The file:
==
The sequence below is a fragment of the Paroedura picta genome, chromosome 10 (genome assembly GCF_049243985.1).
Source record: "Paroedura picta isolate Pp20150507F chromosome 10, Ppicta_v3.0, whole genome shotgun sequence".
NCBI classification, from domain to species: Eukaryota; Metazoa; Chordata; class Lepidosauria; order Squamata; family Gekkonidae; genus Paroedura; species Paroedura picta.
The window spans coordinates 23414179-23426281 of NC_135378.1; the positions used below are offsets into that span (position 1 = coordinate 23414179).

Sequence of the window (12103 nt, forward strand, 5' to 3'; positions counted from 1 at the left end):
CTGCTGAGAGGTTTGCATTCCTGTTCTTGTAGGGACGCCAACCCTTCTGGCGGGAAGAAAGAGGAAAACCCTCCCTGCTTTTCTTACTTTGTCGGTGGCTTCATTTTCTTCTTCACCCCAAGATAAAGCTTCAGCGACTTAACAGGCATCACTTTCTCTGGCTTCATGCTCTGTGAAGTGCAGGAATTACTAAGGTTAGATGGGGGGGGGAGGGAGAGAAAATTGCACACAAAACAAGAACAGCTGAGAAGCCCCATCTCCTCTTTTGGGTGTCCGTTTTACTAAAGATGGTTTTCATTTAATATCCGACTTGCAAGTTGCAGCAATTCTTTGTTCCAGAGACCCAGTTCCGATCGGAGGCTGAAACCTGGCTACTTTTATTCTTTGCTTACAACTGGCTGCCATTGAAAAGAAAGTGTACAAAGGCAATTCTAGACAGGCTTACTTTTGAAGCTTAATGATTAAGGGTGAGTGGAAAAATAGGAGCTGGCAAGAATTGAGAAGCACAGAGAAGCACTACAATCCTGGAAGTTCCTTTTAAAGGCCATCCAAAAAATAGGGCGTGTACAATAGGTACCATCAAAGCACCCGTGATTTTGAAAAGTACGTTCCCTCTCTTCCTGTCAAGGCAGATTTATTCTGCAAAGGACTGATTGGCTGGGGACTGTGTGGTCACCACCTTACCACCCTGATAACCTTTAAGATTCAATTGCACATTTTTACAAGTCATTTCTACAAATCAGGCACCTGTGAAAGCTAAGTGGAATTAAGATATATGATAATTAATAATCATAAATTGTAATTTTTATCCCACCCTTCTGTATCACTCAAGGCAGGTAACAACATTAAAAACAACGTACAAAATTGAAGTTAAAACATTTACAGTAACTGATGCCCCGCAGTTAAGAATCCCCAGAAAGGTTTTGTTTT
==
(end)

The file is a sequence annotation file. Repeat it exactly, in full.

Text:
The sequence below is a fragment of the Paroedura picta genome, chromosome 10 (genome assembly GCF_049243985.1).
Source record: "Paroedura picta isolate Pp20150507F chromosome 10, Ppicta_v3.0, whole genome shotgun sequence".
NCBI classification, from domain to species: Eukaryota; Metazoa; Chordata; class Lepidosauria; order Squamata; family Gekkonidae; genus Paroedura; species Paroedura picta.
The window spans coordinates 23414179-23426281 of NC_135378.1; the positions used below are offsets into that span (position 1 = coordinate 23414179).

Sequence of the window (12103 nt, forward strand, 5' to 3'; positions counted from 1 at the left end):
CTGCTGAGAGGTTTGCATTCCTGTTCTTGTAGGGACGCCAACCCTTCTGGCGGGAAGAAAGAGGAAAACCCTCCCTGCTTTTCTTACTTTGTCGGTGGCTTCATTTTCTTCTTCACCCCAAGATAAAGCTTCAGCGACTTAACAGGCATCACTTTCTCTGGCTTCATGCTCTGTGAAGTGCAGGAATTACTAAGGTTAGATGGGGGGGGGAGGGAGAGAAAATTGCACACAAAACAAGAACAGCTGAGAAGCCCCATCTCCTCTTTTGGGTGTCCGTTTTACTAAAGATGGTTTTCATTTAATATCCGACTTGCAAGTTGCAGCAATTCTTTGTTCCAGAGACCCAGTTCCGATCGGAGGCTGAAACCTGGCTACTTTTATTCTTTGCTTACAACTGGCTGCCATTGAAAAGAAAGTGTACAAAGGCAATTCTAGACAGGCTTACTTTTGAAGCTTAATGATTAAGGGTGAGTGGAAAAATAGGAGCTGGCAAGAATTGAGAAGCACAGAGAAGCACTACAATCCTGGAAGTTCCTTTTAAAGGCCATCCAAAAAATAGGGCGTGTACAATAGGTACCATCAAAGCACCCGTGATTTTGAAAAGTACGTTCCCTCTCTTCCTGTCAAGGCAGATTTATTCTGCAAAGGACTGATTGGCTGGGGACTGTGTGGTCACCACCTTACCACCCTGATAACCTTTAAGATTCAATTGCACATTTTTACAAGTCATTTCTACAAATCAGGCACCTGTGAAAGCTAAGTGGAATTAAGATATATGATAATTAATAATCATAAATTGTAATTTTTATCCCACCCTTCTGTATCACTCAAGGCAGGTAACAACATTAAAAACAACGTACAAAATTGAAGTTAAAACATTTACAGTAACTGATGCCCCGCAGTTAAGAATCCCCAGAAAGGTTTTGTTTT